As just one more example, the Republicans criticize President Obama’s call to expand public works projects, including adding 275,000 jobs under Americorps. They argue that these are not “real jobs,” that once the projects are completed the jobs will go away, and that government cannot create real, sustainable economic growth. Only the private sector can create jobs that last. Again, all true.

While all of these arguments are valid, they are share the same flaw: they are all made based upon what they believe will achieve the best aggregate economic results. Their arguments amount to “the beehive will make more money under our system than theirs.” Like the Democrats, their positions all proceed from the belief that the “needs of society” or the “greater good” outweigh the rights of the individual. If anyone doubts this, then they should take a few moments to read a transcript of John McCain’s acceptance speech upon receiving the Republican nomination for president last year.

The correct argument against all of President Obama’s programs is that they violate the individual rights that government is supposed to protect. Government is an institution of justice, not economics. It exists solely to protect the life, liberty, and property of its constituents. The minute that government attempts to achieve anything beyond this, it must necessarily destroy those rights in the process. As Thomas Jefferson said,

To take from one because it is thought that his own industry and that of his father’s has acquired too much, in order to spare to others, who, or whose fathers have not exercised equal industry and skill, is to violate arbitrarily the first principle of association–‘the guarantee to every one of a free exercise of his industry and the fruits acquired by it.”[1]

When government protects life, liberty, and property, enforces the sanctity of contracts, and punishes only violence or fraud, the “free market” that results does produce higher economic productivity and a more equitable distribution of wealth. The beehive does in fact make more honey when the individual rights of the bees are respected. However, when those rights are violated in an attempt to manage the results, the wealth-generating mechanism is destroyed. There is no conflict between individual rights and the needs of society. Securing the rights of every member of society is society’s greatest need.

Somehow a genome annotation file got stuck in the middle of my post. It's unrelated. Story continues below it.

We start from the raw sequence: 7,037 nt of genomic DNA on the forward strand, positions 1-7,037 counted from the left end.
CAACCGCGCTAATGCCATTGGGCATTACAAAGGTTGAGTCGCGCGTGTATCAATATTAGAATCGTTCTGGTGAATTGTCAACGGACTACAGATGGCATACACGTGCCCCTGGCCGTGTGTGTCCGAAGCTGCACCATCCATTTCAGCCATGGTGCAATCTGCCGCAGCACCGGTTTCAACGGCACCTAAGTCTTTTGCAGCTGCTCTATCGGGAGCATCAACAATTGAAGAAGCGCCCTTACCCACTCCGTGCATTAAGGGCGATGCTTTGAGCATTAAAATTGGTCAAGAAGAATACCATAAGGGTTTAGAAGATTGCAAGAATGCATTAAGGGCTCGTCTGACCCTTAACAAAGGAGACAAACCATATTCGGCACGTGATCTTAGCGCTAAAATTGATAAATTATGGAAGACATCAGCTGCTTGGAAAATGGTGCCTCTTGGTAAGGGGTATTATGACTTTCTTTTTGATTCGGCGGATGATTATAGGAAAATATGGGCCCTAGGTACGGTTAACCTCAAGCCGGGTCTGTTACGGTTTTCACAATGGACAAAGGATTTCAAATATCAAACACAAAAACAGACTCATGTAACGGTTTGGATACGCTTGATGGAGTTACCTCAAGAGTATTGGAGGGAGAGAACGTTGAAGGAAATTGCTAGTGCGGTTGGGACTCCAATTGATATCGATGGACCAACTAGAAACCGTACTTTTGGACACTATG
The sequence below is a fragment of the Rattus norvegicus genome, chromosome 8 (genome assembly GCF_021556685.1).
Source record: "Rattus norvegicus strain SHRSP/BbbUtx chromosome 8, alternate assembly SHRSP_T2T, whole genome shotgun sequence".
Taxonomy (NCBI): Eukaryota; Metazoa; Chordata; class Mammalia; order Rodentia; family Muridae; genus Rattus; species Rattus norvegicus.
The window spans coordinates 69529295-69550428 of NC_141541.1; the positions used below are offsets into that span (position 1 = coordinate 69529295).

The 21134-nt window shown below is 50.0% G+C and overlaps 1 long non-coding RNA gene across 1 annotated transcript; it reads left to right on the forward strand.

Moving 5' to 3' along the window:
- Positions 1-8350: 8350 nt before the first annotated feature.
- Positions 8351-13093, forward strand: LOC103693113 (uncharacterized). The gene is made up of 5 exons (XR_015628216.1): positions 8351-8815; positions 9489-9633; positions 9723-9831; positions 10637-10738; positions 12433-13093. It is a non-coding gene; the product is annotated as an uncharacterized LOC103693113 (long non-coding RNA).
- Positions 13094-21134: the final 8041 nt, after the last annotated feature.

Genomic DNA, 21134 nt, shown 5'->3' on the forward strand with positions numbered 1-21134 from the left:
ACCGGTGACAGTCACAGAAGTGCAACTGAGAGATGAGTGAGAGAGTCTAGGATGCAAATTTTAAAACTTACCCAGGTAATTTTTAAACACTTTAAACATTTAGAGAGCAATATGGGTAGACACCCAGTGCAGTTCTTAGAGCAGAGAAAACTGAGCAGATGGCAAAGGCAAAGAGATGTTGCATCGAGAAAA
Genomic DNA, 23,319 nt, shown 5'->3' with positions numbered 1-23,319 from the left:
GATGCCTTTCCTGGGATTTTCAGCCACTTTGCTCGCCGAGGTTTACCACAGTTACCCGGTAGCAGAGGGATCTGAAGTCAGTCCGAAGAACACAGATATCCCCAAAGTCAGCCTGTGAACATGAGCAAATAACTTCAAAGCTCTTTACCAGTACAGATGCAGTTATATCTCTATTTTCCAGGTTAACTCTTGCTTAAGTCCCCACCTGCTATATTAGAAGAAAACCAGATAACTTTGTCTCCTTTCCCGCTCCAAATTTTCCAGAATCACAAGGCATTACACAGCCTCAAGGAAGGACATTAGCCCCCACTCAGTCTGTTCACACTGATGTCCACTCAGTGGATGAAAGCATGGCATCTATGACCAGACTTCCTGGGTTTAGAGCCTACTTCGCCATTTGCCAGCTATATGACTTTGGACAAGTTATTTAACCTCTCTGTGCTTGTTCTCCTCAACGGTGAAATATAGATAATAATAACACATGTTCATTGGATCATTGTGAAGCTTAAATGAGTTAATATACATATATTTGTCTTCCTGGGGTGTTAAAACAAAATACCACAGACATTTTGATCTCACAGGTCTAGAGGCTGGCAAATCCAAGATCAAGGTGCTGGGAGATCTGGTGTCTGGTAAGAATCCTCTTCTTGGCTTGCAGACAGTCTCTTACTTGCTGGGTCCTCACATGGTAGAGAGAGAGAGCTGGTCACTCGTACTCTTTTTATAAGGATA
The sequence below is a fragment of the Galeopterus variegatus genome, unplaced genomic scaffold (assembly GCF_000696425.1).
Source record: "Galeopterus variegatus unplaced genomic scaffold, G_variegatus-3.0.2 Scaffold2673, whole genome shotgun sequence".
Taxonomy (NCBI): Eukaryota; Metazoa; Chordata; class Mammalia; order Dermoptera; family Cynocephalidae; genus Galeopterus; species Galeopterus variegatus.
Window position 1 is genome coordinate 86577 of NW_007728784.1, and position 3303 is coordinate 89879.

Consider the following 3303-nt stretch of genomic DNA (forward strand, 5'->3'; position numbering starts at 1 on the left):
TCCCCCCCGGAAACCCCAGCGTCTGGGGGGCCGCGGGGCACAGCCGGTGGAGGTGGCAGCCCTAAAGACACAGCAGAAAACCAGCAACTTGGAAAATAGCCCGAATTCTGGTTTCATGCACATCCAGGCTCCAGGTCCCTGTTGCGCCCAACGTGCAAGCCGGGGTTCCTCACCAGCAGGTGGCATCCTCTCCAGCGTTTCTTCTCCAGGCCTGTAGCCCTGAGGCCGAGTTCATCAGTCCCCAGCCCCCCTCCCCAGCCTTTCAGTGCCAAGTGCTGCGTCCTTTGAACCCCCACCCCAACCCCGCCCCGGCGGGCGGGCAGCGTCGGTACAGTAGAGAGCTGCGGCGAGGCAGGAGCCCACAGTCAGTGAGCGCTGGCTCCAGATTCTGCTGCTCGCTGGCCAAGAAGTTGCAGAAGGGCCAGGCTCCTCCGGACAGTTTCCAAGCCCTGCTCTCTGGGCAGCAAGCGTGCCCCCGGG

These are supposed to be the central principles of the Republican Party. Their name itself should be an enormous public relations advantage for them over the Democrats, as our Constitution guarantees us a republican form of government – not a democratic one. Yet what word did we hear from George Bush to describe our nation and its philosophy for all eight years of his presidency? “Democracy.” There is a good reason for that.

Despite their talk about free markets, capitalism, and smaller government, the Republicans have rarely practiced these principles over the past century. The closest they came to fielding a presidential candidate that intended to govern by them was Barry Goldwater, and we the people handed him the most one-sided defeat in American history. After that, Republicans have decided to “talk like libertarians but govern like European social democrats,” as Thomas Dilorenzo so eloquently put it.

After giving the greatest inaugural address of the 20th century (and yes, I am counting John Kennedy’s), Ronald Reagan went on to save Social Security. He had his chance to make a stand and point out that nothing with the word “social” in it was likely to work, besides it being abhorrent to liberty, yet he contradicted everything he said in that wonderful first speech and raised taxes to perpetuate American socialism for another generation. He also ran deficits that exploded the national debt, started the Rex 84 program (the dreaded FEMA camps), and launched the War on Drugs. So much for the “Goldwater Republican.”